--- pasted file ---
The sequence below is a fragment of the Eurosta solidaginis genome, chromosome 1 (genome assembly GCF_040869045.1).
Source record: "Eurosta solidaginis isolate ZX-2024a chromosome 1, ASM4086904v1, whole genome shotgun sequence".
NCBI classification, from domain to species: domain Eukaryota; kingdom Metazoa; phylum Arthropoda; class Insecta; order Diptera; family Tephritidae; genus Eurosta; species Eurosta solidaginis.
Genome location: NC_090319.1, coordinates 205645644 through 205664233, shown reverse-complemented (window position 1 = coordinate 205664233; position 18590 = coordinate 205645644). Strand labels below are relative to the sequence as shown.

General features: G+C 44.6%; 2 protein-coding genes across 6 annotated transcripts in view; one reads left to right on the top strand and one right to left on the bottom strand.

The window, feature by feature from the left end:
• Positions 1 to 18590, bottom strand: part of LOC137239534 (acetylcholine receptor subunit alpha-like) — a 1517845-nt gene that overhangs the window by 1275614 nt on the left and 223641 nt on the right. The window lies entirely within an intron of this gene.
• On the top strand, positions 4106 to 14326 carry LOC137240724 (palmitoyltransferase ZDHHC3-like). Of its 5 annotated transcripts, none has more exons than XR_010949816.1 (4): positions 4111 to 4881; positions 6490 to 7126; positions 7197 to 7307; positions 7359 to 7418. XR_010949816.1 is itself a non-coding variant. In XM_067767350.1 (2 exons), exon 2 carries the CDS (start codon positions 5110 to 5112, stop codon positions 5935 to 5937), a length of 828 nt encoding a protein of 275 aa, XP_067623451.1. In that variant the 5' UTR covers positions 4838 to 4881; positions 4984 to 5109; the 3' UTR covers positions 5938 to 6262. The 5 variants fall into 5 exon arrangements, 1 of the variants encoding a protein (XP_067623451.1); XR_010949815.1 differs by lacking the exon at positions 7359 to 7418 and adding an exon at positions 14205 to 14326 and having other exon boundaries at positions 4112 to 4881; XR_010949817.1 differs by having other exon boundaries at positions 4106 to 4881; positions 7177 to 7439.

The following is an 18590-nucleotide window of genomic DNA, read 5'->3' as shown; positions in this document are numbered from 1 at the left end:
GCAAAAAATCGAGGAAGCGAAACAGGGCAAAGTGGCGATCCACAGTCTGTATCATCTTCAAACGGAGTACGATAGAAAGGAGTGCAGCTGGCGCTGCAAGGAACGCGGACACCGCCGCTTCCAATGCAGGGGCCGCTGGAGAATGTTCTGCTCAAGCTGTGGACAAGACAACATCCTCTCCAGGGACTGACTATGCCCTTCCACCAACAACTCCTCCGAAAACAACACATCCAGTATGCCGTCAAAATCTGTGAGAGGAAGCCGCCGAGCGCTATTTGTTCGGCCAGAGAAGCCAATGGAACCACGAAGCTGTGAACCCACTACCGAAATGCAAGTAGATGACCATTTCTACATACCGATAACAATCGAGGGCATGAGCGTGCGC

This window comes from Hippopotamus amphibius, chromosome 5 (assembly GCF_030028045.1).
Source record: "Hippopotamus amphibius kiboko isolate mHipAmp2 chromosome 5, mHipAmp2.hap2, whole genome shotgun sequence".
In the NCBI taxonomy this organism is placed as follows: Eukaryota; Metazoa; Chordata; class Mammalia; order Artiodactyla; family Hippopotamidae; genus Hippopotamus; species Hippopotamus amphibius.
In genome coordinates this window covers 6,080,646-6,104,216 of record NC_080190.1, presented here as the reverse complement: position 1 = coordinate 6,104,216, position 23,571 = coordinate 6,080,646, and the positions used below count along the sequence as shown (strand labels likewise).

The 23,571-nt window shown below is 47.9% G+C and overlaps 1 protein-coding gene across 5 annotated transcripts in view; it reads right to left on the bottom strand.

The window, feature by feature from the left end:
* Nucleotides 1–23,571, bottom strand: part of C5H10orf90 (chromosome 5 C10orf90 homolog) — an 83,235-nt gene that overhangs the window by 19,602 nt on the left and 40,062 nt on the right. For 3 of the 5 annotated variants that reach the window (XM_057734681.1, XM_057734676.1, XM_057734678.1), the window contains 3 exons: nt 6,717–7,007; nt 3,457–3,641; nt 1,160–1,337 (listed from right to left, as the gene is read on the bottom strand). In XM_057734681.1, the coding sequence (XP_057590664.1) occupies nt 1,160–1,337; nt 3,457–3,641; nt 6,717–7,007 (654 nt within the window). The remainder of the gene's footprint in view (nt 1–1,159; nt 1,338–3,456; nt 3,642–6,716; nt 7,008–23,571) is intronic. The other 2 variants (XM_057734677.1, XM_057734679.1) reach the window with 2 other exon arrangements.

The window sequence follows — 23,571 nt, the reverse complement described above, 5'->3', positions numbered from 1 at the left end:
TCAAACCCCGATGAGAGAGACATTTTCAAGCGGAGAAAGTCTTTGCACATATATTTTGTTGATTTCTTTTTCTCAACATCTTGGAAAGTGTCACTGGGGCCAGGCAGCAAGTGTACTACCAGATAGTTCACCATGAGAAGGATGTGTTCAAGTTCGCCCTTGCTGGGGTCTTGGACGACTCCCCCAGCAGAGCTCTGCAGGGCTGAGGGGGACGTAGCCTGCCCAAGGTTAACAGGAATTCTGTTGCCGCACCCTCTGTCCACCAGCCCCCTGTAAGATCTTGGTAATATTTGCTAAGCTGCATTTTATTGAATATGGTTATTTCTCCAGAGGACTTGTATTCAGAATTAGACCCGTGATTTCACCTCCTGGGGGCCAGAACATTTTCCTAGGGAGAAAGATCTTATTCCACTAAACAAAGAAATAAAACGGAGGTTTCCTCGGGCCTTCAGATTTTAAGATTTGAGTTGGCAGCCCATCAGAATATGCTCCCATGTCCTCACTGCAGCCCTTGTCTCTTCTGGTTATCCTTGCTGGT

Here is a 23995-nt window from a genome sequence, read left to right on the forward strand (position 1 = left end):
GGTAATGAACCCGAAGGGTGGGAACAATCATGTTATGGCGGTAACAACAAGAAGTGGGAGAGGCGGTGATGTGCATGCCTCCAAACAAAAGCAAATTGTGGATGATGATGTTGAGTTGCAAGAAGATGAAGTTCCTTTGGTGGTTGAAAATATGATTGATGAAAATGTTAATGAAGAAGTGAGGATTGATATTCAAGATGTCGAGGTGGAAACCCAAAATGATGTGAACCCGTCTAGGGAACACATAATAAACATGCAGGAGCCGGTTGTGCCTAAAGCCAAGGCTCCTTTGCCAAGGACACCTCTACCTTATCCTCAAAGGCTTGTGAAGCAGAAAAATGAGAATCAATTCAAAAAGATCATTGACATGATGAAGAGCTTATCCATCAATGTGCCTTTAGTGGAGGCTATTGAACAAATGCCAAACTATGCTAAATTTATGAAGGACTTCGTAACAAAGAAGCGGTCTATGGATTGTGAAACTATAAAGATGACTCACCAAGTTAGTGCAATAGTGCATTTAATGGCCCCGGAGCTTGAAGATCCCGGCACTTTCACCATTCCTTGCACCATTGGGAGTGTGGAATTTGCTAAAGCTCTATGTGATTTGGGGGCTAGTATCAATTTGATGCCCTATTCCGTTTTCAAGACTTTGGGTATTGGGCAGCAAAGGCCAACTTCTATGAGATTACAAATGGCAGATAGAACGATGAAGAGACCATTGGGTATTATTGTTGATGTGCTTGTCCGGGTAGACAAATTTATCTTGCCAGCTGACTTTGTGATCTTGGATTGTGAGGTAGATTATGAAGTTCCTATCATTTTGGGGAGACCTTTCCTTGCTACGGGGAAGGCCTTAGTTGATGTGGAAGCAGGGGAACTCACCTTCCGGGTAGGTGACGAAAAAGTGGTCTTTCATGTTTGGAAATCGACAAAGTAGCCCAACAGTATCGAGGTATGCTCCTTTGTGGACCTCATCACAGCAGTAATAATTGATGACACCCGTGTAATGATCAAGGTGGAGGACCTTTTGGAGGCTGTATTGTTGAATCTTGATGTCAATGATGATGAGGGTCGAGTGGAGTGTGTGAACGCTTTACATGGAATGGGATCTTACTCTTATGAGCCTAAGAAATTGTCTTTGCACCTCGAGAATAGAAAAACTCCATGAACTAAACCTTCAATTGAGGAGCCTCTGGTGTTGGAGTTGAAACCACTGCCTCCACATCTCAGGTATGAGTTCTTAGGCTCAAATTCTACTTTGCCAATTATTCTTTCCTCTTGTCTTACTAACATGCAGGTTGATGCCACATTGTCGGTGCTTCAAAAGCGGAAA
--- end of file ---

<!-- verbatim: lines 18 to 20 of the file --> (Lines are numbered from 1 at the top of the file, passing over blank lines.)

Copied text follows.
The window sequence follows — 23,571 nt, the reverse complement described above, 5'->3', positions numbered from 1 at the left end:
TCAAACCCCGATGAGAGAGACATTTTCAAGCGGAGAAAGTCTTTGCACATATATTTTGTTGATTTCTTTTTCTCAACATCTTGGAAAGTGTCACTGGGGCCAGGCAGCAAGTGTACTACCAGATAGTTCACCATGAGAAGGATGTGTTCAAGTTCGCCCTTGCTGGGGTCTTGGACGACTCCCCCAGCAGAGCTCTGCAGGGCTGAGGGGGACGTAGCCTGCCCAAGGTTAACAGGAATTCTGTTGCCGCACCCTCTGTCCACCAGCCCCCTGTAAGATCTTGGTAATATTTGCTAAGCTGCATTTTATTGAATATGGTTATTTCTCCAGAGGACTTGTATTCAGAATTAGACCCGTGATTTCACCTCCTGGGGGCCAGAACATTTTCCTAGGGAGAAAGATCTTATTCCACTAAACAAAGAAATAAAACGGAGGTTTCCTCGGGCCTTCAGATTTTAAGATTTGAGTTGGCAGCCCATCAGAATATGCTCCCATGTCCTCACTGCAGCCCTTGTCTCTTCTGGTTATCCTTGCTGGT

Here is a 23995-nt window from a genome sequence, read left to right on the forward strand (position 1 = left end):